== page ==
Art Deco Interiors of Waldorf Astoria Hotel Now Protected by Landmark Designations

N ine members of the Landmarks Preservation Commission of the City of New York unanimously voted earlier today to preserve two dozen original public spaces of the interior of the iconic Waldorf Astoria hotel property, which first opened back on Thursday, October 1, 1931; and is currently closed as of Wednesday, March 1, 2017 for extensive renovations so that most of the greater than 1,400 rooms can be renovated and converted to luxury condominiums.

Art Deco Interiors of Waldorf Astoria Hotel Now Protected by Landmark Designations

“The landmarks vote protects parts of the first three floors of the 47-story building, including the grand ballroom and balconies, the entrance floor mosaic assembled with 140,000 marble tiles, and the lofty lobby with its chiseled tower supporting a small Statue of Liberty”, according to this article written by Verena Dobnik of the Associated Press. “Also landmarked are vestibules, foyers, lounges and arcades graced with gilded plaster reliefs, metalwork and exotic wood paneling.”

Hilton Worldwide Holdings Incorporated sold the historic Waldorf Astoria hotel property in New York to Anbang Insurance Group Company of China for $1.95 billion — or approximately $1.4 million per room — in February of 2015. To put that sale price in further context, Conrad Hilton reportedly acquired the iconic flagship hotel of Hilton Worldwide in 1949 for $3 million — an amount which would only purchase two rooms in the hotel today.

Recognizing the rich history of the Waldorf Astoria — where world leaders, celebrities and other dignitaries have stayed for eight decades — Anbang Insurance Group Company reportedly completely supports the recommendations by the Landmarks Preservation Commission for designation of the most important public spaces inside of the Park Avenue hotel property and applauds the commission on achieving landmark status for those public spaces.

A Brief History of the Waldorf Astoria Hotel Property

The following information is verbatim from the aforementioned from the official Internet web site of the Waldorf Astoria New York:

The Waldorf Astoria New York hotel is an essential destination for enthusiasts of the Art Deco style. Recognized as one of the world’s most significant examples of Art Deco art and architecture, this New York City luxury hotel is a living museum of decorative ornamentation, design, remarkable paintings and beautiful motifs. An official New York City landmark since 1993, the Art Deco hotel occupies an entire city block in midtown Manhattan.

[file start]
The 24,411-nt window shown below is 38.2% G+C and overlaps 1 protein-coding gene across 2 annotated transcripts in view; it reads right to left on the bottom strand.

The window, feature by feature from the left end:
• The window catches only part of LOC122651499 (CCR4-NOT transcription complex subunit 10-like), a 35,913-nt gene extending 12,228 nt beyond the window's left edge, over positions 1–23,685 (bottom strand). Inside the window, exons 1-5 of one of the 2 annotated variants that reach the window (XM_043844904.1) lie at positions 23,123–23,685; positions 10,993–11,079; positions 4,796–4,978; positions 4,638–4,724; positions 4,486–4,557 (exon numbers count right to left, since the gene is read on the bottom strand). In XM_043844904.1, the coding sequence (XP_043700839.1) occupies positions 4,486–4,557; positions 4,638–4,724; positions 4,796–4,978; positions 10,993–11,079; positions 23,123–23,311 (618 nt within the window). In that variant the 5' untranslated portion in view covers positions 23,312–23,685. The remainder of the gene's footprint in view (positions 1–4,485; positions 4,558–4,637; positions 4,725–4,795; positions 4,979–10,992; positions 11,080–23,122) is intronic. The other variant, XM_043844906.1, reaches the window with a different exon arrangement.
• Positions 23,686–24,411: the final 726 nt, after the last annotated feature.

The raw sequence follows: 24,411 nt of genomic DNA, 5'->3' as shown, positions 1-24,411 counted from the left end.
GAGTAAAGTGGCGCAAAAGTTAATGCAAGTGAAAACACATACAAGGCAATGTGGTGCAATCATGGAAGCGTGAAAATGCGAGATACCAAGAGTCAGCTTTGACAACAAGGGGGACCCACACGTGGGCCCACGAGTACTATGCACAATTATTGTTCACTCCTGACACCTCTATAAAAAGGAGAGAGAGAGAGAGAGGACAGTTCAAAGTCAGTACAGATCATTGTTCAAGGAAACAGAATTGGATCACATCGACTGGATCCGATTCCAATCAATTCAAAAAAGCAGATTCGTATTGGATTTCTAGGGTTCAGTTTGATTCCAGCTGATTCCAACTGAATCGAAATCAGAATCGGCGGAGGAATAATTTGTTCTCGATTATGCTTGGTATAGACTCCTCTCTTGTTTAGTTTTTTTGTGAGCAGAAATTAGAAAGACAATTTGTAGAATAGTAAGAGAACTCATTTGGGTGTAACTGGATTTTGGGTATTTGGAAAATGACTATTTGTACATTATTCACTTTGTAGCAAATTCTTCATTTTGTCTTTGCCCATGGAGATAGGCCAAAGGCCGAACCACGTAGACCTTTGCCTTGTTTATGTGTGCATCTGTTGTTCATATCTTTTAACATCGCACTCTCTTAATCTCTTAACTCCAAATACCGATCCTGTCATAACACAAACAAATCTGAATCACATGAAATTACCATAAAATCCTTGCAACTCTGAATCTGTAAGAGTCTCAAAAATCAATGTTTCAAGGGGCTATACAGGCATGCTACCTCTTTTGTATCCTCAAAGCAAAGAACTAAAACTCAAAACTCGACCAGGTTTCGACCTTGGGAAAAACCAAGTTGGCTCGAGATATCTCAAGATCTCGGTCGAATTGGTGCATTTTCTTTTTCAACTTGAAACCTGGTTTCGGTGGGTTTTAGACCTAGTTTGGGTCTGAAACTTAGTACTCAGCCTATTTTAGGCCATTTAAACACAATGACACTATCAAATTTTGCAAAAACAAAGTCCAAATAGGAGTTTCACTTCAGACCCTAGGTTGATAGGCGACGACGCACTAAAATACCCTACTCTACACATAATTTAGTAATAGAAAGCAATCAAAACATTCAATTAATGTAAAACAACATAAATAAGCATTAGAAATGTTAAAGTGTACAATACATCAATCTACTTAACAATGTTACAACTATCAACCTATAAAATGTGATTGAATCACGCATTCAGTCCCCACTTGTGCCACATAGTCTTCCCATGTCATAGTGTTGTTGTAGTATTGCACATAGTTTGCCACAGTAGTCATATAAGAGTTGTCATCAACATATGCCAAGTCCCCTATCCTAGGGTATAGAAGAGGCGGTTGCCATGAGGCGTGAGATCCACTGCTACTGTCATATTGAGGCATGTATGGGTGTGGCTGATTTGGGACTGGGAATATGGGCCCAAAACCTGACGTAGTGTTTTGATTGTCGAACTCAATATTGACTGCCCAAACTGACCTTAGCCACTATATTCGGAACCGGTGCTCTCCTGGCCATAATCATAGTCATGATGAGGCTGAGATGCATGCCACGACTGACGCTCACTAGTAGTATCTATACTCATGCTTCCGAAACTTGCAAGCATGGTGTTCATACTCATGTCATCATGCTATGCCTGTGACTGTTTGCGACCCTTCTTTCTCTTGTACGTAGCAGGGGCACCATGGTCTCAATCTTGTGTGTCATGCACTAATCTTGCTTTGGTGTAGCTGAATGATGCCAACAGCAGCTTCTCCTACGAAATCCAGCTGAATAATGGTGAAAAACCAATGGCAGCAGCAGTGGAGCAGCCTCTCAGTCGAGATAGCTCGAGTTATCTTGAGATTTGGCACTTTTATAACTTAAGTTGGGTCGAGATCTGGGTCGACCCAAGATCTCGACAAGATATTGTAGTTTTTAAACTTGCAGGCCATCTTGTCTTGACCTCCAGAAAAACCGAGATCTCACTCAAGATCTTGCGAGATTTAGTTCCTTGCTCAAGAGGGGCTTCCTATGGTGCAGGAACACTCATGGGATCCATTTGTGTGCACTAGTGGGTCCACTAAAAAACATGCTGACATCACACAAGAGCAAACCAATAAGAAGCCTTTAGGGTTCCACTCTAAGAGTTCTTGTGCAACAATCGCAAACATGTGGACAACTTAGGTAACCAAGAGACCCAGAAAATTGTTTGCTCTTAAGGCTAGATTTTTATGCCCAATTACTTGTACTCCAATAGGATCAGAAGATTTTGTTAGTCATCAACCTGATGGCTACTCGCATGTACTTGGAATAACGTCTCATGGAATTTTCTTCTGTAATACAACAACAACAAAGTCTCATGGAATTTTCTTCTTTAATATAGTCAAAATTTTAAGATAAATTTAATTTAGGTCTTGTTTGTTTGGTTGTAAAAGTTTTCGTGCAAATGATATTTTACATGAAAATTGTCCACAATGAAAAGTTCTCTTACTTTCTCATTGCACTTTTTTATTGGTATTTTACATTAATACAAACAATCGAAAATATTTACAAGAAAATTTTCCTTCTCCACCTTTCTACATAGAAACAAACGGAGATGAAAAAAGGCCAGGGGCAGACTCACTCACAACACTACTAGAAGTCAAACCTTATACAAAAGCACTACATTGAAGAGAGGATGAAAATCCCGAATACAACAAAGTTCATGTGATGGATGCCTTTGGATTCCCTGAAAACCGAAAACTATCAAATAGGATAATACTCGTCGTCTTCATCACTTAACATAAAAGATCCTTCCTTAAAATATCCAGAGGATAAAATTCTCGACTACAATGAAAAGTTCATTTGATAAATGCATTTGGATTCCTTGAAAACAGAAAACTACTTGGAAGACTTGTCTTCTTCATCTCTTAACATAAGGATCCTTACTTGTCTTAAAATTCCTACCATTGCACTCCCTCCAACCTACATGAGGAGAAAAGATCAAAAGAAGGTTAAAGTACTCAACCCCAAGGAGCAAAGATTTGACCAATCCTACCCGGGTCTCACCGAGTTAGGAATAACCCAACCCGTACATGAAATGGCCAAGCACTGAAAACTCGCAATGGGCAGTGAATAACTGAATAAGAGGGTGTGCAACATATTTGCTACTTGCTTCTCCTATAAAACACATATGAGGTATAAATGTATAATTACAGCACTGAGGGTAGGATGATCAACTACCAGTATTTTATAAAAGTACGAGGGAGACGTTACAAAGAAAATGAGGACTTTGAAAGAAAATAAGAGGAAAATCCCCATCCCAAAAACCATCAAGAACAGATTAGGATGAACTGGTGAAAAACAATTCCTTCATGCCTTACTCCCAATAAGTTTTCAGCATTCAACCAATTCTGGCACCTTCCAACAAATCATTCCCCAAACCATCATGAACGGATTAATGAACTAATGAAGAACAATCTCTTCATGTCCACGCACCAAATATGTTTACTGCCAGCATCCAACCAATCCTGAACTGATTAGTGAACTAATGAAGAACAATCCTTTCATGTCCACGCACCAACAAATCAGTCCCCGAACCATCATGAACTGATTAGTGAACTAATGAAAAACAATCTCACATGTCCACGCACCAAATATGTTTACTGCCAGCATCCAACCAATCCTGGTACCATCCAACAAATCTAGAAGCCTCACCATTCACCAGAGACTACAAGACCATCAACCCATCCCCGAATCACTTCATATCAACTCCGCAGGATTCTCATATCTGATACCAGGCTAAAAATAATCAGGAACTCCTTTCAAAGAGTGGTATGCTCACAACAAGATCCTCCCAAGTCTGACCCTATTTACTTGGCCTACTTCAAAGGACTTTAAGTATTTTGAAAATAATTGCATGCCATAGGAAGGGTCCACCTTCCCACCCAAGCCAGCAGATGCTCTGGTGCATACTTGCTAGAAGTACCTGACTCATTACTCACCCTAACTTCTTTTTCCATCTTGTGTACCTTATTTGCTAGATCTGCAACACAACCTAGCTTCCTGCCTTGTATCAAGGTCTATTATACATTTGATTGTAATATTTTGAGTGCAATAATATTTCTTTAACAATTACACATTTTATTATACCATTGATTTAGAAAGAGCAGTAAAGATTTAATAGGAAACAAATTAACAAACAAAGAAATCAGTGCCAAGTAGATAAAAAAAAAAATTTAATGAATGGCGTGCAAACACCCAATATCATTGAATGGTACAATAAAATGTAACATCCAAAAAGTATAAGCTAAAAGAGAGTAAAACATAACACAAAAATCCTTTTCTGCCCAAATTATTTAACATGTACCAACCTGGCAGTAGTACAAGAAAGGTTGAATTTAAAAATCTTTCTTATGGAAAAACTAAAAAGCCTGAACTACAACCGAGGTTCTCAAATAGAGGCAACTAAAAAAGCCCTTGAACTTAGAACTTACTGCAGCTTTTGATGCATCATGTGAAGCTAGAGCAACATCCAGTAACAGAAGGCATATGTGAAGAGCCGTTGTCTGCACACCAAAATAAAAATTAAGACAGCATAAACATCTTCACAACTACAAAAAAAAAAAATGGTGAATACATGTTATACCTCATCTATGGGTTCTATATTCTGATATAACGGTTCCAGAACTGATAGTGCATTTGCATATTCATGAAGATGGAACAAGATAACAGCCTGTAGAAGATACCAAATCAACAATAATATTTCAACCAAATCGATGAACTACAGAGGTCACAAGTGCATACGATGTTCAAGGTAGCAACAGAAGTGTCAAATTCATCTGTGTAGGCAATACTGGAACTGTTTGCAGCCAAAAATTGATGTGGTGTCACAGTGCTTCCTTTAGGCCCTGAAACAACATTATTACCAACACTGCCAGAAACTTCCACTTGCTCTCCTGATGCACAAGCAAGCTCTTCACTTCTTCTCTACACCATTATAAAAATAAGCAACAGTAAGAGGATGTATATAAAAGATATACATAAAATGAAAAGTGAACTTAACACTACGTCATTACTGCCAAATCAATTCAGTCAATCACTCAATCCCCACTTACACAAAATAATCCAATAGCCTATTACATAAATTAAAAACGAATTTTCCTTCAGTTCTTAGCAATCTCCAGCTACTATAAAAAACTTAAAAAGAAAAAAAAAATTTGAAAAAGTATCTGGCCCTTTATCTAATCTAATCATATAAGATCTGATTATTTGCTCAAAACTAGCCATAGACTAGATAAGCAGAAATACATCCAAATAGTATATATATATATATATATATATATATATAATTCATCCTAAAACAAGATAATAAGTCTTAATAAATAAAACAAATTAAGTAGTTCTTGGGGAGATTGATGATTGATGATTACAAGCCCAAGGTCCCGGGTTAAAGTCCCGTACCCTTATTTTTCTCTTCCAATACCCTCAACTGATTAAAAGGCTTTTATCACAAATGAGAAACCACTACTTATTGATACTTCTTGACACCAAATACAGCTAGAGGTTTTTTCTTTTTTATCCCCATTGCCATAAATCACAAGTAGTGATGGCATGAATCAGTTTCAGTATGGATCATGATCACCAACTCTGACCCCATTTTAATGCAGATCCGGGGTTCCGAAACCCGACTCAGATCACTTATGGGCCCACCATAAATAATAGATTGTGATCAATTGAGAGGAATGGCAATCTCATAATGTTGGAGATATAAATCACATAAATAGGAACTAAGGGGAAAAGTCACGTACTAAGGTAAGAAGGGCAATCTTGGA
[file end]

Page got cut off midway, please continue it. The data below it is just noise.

The original Waldorf Hotel was built on the site of millionaire William Waldorf Astor’s mansion at the corner of Fifth Avenue and 33rd Street.  The 13-story hotel opened on 13 March 1893. Four years later, Waldorf’s cousin, John Jacob Astor IV, erected the 17-story Astoria Hotel on an adjacent site. John Jacob Astor IV died on the Titanic on 15 April 1912.  William Waldorf Astoria, having returned to England in 1893, died 18 October 1919.

In 1929, the owners decided to tear down the original building due to it becoming dated and the draining of its revenues caused by Prohibition.  The site was sold to the developers of what would become the Empire State Building. The current location on Park Avenue opened on 1 October 1931 as the tallest and largest hotel in the world.

Hilton purchased the property in 1949 — the building and management contract — for $3 million, from New York State Realty & Terminal Company. New York Central RR owned the land, which Hilton purchased in 1977.

Summary

“I would not be surprised to see the rate of the redemption of Hilton HHonors frequent guest loyalty program points increased as a result of the sale and renovations. Hopefully that will not happen.”

That is what I wrote in this article back on Wednesday, October 8, 2014 when news of the sale was first announced — and I am thinking that that could an understatement now that only approximately a third of the rooms in the storied hotel property will be used for the purpose of a hotel…

…but, of course, that all depends on the basic economic principle of supply and demand; and 300 rooms is not a paltry number in and of itself, as there are hotel properties which have even fewer rooms in total.

I have never stayed as a guest at this hotel — I never had a need to do so, being born and raised in New York — but I would like to do so sometime in the future. Many of the reviews by FlyerTalk members of this hotel property have not been favorable or flattering.

Only time will tell as to whether or not the rate of the redemption of Hilton HHonors frequent guest loyalty program points — as well as the room rates overall — increases at the Waldorf Astoria hotel…

…but I am certainly glad that many of the historic interiors will indeed be protected from the extensive renovations. This means that when the hotel portion of the building opens again, guests will have the best of both worlds: a refurbished and refreshed interior with the art deco areas which contributed towards the fame of the Waldorf Astoria New York.

Source: Hilton.

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